Scottish Labour to 'consider all options' amid second independence referendum drive

Posted On: 
25th June 2016

Kezia Dugdale has refused to rule out Scottish Labour supporting independence if a second referendum is called.

Kezia Dugdale in the Scottish Parliament
PA Images

SNP leader Nicola Sturgeon said yesterday a re-run of the 2014 independence vote was “highly likely” after Scots voted to remain inside the European Union but the UK as a whole supported leaving.

Ms Dugdale met Labour MSPs and local authority leaders today and said afterwards that the party would “consider all options”.

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“This was a needless risk taken by the Conservatives which has taken Scotland out of Europe and now risks its place in the UK,” the Scottish Labour leader said.

“Labour is Scotland’s internationalist party. We believe in the pooling and sharing of resources and sovereignty. We believe in the redistribution of wealth and power, and we believe that by the strength of our common endeavour we achieve more than we ever could alone.

“Those are the values which underpins our support for the European Union and the union of nations across the United Kingdom.

"As a party, we will now go forward driven by those enduring values and apply them to our duty to do the best thing for Scotland and interests of working people within it.

“On that basis, we will consider all options and do so in a democratic fashion in keeping with our party's finest traditions.”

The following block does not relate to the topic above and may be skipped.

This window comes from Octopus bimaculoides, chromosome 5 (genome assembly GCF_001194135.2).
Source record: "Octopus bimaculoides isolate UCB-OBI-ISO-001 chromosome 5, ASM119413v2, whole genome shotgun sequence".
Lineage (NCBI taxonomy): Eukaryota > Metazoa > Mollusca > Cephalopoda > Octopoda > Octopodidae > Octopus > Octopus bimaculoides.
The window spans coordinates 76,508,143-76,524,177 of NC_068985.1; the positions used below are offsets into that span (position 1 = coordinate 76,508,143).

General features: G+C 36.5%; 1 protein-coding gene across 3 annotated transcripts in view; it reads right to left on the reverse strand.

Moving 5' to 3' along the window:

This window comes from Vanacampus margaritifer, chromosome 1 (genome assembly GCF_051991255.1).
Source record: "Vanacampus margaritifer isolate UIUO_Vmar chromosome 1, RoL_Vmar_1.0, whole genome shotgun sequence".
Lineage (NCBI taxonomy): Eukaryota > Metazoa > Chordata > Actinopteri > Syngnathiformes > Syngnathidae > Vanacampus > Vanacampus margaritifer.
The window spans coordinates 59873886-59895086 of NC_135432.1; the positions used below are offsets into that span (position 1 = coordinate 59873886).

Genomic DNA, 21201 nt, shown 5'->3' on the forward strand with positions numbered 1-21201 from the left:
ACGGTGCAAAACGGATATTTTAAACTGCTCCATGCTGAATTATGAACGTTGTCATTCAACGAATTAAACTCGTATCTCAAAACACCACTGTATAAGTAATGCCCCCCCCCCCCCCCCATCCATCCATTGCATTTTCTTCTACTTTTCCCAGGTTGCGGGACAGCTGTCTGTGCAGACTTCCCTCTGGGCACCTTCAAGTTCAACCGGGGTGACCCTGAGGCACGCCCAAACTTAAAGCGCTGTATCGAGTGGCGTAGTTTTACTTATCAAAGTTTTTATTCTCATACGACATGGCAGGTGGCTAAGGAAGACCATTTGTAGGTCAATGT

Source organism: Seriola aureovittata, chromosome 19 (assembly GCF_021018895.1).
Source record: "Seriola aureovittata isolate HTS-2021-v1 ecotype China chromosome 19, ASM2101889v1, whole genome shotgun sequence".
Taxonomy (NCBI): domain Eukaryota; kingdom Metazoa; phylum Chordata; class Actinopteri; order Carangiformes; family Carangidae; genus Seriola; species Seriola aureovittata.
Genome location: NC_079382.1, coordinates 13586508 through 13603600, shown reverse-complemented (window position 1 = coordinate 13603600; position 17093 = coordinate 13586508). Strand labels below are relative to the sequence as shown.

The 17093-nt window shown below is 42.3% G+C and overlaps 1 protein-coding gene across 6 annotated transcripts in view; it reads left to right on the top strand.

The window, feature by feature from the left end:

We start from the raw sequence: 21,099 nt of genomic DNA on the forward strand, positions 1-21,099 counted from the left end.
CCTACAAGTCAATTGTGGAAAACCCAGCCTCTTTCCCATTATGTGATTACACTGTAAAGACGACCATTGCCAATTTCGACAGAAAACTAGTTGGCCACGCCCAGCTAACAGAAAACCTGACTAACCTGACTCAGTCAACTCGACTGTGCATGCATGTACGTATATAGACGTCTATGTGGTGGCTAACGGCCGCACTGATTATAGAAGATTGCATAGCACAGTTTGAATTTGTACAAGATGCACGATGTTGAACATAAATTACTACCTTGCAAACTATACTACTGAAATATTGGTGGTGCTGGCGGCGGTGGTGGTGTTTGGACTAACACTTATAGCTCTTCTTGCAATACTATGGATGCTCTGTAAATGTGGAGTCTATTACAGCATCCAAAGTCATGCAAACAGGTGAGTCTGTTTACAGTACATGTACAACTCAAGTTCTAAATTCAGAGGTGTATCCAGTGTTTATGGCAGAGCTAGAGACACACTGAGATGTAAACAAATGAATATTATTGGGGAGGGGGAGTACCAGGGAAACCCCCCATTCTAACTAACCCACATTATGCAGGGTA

Scots voted 62% to 38% for Remain, but England and Wales tipped the UK-wide figures in favour of Brexit.

The Scottish Cabinet today endorsed Ms Sturgeon’s call for preparations to begin on legislation for an independence referendum.

Speaking afterwards, the First Minister also said she would seek “immediate discussions” with Brussels institutions about how to keep Scotland in the EU.

In the referendum two years ago, Labour campaigned against independence as the No side won by 55% to 45%.

The party has suffered in the polls since then, losing all but one MP in the 2015 general election and falling behind the Conservatives in the recent Holyrood vote.

Ruth Davidson, the Scottish Conservative leader, reiterated her opposition to Scottish independence in the aftermath of the Brexit referendum.

“The 1.6 million votes cast in this referendum in favour of remain, do not wipe away the two million votes that we cast less than two years ago," she said.

"And we do not address the challenges of leaving the European Union by leaving our own union of nations, our biggest market and our closest friends.”